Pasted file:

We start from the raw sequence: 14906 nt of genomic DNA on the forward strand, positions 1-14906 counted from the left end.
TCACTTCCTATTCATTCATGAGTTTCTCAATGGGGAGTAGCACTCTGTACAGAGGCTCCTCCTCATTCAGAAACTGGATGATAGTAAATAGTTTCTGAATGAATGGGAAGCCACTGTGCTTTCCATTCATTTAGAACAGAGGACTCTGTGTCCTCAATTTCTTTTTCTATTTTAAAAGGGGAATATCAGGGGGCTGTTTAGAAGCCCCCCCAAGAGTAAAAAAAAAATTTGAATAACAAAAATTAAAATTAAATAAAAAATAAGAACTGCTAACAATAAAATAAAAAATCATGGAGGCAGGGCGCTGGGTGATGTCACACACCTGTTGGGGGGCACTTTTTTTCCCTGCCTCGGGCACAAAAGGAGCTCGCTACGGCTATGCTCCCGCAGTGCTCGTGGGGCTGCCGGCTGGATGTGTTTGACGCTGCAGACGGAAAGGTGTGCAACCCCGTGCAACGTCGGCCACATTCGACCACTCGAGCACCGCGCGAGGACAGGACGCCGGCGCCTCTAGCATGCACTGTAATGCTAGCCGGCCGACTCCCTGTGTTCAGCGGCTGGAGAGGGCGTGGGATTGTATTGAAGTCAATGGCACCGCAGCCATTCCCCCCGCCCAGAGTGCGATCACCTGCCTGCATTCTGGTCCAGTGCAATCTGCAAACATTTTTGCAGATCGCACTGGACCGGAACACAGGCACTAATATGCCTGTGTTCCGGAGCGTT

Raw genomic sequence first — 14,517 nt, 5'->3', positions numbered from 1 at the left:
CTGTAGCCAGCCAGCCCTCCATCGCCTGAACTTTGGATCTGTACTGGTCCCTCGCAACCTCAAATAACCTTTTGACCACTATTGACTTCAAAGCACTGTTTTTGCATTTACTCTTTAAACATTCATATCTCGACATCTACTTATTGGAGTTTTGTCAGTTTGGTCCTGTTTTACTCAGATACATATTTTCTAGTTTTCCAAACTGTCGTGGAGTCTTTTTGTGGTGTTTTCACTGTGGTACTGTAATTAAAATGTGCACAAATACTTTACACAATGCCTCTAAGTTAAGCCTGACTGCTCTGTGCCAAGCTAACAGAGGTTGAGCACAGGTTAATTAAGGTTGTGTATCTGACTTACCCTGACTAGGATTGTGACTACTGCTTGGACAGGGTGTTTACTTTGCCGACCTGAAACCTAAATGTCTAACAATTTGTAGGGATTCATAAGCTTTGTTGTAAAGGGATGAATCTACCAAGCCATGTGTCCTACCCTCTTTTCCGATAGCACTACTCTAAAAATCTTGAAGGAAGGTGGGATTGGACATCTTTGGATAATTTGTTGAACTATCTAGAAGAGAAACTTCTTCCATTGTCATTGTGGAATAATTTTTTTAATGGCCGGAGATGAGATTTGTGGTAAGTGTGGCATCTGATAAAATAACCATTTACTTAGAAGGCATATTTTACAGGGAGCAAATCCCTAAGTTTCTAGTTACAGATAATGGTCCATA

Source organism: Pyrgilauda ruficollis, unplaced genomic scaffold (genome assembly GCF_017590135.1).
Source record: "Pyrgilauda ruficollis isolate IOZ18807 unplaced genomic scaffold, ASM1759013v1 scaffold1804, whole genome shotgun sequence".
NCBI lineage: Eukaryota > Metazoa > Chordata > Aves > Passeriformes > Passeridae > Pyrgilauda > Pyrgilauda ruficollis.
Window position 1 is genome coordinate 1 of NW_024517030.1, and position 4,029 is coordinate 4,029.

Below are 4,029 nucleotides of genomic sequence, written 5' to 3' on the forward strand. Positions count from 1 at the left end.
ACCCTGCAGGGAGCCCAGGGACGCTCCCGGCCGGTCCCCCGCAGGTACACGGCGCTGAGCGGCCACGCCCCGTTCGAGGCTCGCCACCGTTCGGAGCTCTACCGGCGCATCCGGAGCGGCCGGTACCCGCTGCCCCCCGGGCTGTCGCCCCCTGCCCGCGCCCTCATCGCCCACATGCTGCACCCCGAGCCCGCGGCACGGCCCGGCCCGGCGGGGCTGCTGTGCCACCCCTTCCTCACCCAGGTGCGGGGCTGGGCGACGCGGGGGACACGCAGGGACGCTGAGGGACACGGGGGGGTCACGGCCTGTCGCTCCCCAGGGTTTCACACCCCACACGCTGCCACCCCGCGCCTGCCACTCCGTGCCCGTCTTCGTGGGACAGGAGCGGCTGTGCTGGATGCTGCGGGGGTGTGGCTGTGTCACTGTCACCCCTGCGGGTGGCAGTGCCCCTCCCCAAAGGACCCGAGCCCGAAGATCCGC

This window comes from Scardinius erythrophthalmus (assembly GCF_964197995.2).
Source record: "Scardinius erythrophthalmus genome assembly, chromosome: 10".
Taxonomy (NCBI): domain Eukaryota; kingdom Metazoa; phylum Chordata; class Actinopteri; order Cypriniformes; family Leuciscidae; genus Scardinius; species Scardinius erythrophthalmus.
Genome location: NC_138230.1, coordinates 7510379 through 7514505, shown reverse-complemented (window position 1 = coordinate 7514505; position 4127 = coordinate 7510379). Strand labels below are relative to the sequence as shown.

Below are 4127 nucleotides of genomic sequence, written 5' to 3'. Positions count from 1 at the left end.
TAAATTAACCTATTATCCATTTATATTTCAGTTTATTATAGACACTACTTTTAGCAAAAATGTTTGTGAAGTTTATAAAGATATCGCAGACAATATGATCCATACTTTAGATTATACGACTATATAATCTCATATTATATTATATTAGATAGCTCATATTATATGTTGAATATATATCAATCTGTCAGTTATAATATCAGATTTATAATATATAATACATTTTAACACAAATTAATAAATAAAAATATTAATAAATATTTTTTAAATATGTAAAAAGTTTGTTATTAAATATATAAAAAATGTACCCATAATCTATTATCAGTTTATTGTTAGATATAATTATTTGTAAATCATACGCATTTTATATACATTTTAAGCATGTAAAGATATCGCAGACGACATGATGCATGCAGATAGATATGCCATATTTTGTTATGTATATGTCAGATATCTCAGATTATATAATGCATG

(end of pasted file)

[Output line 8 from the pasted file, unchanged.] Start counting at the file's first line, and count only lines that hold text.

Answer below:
Window position 1 is genome coordinate 1 of NW_024517030.1, and position 4,029 is coordinate 4,029.